I decided to play a game. You know the sort. Text-based adventures. Interactive Fiction. Zork (or, if you are in the know, Adventure) follow-up. The thing where you try to "LOOK at DOOR" and "KNOCK on WALL". Ok, maybe you don't know. Maybe you do. Either way, let me sum it up.
Interactive Fictions, as is the preferred name of the day, are a somewhat lost art form appreciated by a handful of hobbiest. At their core, they are similar to "Chose your Adventures" style games, and I think predate them. They are written like simple role-playing sessions: "You are in a damp room. There is a table with a key in front of you. There is a a door to the north. You came in from the window to the east." You then move around the world, saying things like "take key" and "go through window". To keep the games small and manageable, the number of "rooms" and commands were often tiny compared to modern game standards. Someone with the know-how on beating the game could probably make it through one in less than 15 minutes. To compensate, puzzles were added.
One of the most frustrating things about the kind of puzzles that were added were that, as possibly an early design limitation taken advantage of, most of them utilized precise wording, what I call "syntax traps". The answer to the puzzle might be "tap at top of door" as opposed to "tap at door". Looking at a book might do nothing. Looking under the book might warrant you the needed spell. This sort of nitpickery enabled the game to become more than "simply use every item everywhere", which would probably be a few hours of repetitive game play. Each writer tended to have his or her own style, and some little fun bits would sneak up.
For the longest time, I had only dallied around with them. I would get quickly frustrated and give up. It was a weakness of mine. I admit. I just did not have the patience to see how many different ways I could type in "Bugger this game, I quit!" before something would happen.
But I gave old "Hitchhiker's Guide to the Galaxy" a whirl. Boy did I. Graphic intense, let me tell you. Fact is, let me queue up an old screen shot for you:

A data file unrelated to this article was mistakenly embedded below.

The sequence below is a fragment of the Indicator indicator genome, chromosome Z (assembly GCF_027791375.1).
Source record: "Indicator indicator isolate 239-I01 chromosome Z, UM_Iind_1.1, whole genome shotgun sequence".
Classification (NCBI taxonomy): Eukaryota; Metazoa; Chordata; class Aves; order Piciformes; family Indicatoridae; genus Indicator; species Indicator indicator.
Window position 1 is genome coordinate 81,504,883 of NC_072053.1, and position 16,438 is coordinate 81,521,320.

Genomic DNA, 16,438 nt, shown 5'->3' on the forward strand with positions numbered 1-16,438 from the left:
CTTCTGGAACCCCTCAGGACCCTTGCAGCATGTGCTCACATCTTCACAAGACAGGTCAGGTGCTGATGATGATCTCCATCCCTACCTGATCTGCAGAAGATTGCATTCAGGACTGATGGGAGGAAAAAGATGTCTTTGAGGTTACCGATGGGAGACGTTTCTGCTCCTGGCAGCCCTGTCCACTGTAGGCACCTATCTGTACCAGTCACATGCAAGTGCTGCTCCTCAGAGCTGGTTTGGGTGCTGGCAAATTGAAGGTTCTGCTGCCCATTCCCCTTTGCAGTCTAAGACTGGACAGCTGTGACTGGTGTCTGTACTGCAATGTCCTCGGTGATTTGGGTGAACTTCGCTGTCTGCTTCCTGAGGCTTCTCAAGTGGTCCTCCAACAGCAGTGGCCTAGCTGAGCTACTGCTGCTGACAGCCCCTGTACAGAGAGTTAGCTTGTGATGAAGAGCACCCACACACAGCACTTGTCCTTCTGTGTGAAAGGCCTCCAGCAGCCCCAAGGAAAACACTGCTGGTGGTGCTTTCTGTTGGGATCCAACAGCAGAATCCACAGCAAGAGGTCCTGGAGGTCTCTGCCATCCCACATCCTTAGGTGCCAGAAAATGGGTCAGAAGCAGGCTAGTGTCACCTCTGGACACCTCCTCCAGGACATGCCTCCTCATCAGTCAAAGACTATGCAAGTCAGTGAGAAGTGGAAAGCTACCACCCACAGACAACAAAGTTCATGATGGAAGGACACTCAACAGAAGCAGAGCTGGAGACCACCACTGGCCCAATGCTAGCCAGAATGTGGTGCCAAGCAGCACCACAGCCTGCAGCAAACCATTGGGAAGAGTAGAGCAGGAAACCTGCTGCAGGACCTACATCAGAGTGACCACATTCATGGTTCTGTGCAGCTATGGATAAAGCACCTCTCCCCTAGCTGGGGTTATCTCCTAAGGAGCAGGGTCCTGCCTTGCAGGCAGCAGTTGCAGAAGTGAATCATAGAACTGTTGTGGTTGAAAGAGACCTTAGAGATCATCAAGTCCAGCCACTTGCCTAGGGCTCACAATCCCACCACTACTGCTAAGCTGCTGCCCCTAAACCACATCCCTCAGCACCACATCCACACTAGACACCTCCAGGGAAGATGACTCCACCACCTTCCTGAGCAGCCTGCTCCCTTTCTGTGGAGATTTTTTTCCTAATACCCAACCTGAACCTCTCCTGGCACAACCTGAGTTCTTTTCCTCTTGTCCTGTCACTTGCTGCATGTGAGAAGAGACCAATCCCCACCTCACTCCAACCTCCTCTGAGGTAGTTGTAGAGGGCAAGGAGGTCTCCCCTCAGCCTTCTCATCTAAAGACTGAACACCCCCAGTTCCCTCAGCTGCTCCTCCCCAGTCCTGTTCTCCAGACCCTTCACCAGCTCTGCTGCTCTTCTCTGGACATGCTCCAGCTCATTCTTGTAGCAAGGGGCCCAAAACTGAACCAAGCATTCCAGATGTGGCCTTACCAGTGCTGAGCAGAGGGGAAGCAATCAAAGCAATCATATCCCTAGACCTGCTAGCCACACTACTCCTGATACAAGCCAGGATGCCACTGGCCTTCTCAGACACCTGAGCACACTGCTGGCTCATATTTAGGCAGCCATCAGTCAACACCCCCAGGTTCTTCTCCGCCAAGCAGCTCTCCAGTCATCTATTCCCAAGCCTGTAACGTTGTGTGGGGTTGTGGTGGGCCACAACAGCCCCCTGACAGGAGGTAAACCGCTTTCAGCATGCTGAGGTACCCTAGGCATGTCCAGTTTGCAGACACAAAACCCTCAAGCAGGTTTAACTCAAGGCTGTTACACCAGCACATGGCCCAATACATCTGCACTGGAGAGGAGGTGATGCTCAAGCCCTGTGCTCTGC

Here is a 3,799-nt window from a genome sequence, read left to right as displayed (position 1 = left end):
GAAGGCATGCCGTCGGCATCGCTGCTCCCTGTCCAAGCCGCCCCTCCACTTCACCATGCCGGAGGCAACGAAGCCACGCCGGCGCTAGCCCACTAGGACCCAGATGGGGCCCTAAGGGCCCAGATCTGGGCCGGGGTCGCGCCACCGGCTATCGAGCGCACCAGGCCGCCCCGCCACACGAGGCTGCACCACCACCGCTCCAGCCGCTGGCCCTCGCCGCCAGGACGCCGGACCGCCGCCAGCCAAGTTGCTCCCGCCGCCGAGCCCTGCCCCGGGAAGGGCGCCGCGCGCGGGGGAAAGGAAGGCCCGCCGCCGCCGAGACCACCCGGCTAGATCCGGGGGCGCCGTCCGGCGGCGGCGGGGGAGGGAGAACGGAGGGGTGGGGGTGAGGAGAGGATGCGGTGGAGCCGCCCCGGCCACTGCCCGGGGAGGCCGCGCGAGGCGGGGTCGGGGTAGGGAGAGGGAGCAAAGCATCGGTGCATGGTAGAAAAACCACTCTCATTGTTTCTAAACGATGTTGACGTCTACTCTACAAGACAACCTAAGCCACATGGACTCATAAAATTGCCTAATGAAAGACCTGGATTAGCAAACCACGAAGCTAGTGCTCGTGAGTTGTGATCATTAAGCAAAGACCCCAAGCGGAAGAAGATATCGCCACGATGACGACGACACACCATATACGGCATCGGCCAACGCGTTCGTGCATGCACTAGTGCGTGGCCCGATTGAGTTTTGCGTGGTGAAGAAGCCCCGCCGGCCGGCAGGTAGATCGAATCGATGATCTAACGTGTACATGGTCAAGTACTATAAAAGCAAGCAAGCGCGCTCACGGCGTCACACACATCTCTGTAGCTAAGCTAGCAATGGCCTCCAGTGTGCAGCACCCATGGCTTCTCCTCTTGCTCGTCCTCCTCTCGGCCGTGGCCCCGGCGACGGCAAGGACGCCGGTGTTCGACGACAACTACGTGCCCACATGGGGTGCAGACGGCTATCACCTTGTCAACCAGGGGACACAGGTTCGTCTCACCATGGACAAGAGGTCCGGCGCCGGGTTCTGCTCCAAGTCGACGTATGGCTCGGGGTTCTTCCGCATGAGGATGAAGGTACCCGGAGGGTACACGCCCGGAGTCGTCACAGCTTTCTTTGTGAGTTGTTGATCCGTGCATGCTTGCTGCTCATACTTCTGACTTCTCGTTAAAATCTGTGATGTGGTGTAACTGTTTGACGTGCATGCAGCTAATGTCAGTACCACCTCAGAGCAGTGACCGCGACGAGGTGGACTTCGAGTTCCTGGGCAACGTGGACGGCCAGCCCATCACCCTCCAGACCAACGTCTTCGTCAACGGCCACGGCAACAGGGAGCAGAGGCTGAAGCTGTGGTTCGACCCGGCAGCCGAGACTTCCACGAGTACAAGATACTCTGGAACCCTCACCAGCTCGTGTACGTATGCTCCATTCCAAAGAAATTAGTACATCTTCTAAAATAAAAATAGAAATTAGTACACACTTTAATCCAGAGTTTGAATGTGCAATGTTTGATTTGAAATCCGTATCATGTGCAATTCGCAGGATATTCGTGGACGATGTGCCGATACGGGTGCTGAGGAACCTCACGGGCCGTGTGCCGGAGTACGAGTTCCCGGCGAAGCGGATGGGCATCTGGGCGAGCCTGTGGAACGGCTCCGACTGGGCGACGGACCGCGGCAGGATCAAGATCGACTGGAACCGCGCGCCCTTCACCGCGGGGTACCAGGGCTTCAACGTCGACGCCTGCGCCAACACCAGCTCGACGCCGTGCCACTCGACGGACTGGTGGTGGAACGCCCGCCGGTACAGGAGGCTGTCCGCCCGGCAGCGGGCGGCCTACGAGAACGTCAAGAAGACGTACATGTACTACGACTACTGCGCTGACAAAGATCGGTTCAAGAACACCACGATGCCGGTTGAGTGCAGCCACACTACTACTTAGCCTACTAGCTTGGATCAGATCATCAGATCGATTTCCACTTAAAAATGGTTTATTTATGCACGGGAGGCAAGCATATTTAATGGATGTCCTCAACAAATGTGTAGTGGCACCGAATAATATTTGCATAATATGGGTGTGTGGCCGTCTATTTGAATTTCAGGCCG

See, there you go. If you did not know, you have an idea. Boring text after boring text. But, you want to know something? Something I never noticed myself? These things can be fun. Not just a little. A lot.
Frustration will be high. You might hate yourself a little. "Hitchhiker's" especially has a couple of scenes that will fry your stack. Not only are there a few "must have" items, these things often have only one or two shots to get. There are a handful of scenes that you only have a few moves to make before death occurs. You will need to save or restart several times. Moreso than most, there are things you can do that are not listed. Highly frustrating. But funny.
If you have read the books, or seen the TV series, or listened to the old radio show, you will not be surprised by much, though things happen in different ways.
But, well, it IS fun. I couldn't tell you how typing "listen to darkness" a hundred times in frustration is fun, but it is. For one, it is another look at a universe which is more about the punchline than making sense. Secondly, there are a dozens of little things, like feeding a sandwich to a dog, or saying "hitchhike" that you normally will not get in any similar game, making this one pretty unique. Plus, its geekery, ain't it? If you are a geek, then you get what I mean. If you are not a geek, then this might be a lost cause.
I have rambled long enough with this "not exactly a review". I will give it a grade of "old school" and leave it at that. And then tell you to get it. Somehow. Drop me a line. I have it. I think I can share it with no problem. And if I can't, and you know this, then let me know and I won't share it. Google it. Might as well get used to doing things the hard way. Its for the best.
Some of these contain spoilers, of a sort, so beware. I put them in order as they occur, so if you read them in order, then you should not really spoil forthcomings.
As of the sixth of 2007's February, I have pretty much quit HGTTG(TBA). Heh. I got to the part with flipping the switch, and just sort of go fed up with the whole "find the fluff" quests. I will tinker with it off and on, and really enjoyed the first "half" or so of the game (first 100 points), but after a bit, it seemed to revel in its own "interactivity" and dropped the point.
Written by W Doug Bolden
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The longer, fuller version of this text can be found on my FAQ: "Can I Use Something I Found on the Site?".
"The hidden is greater than the seen."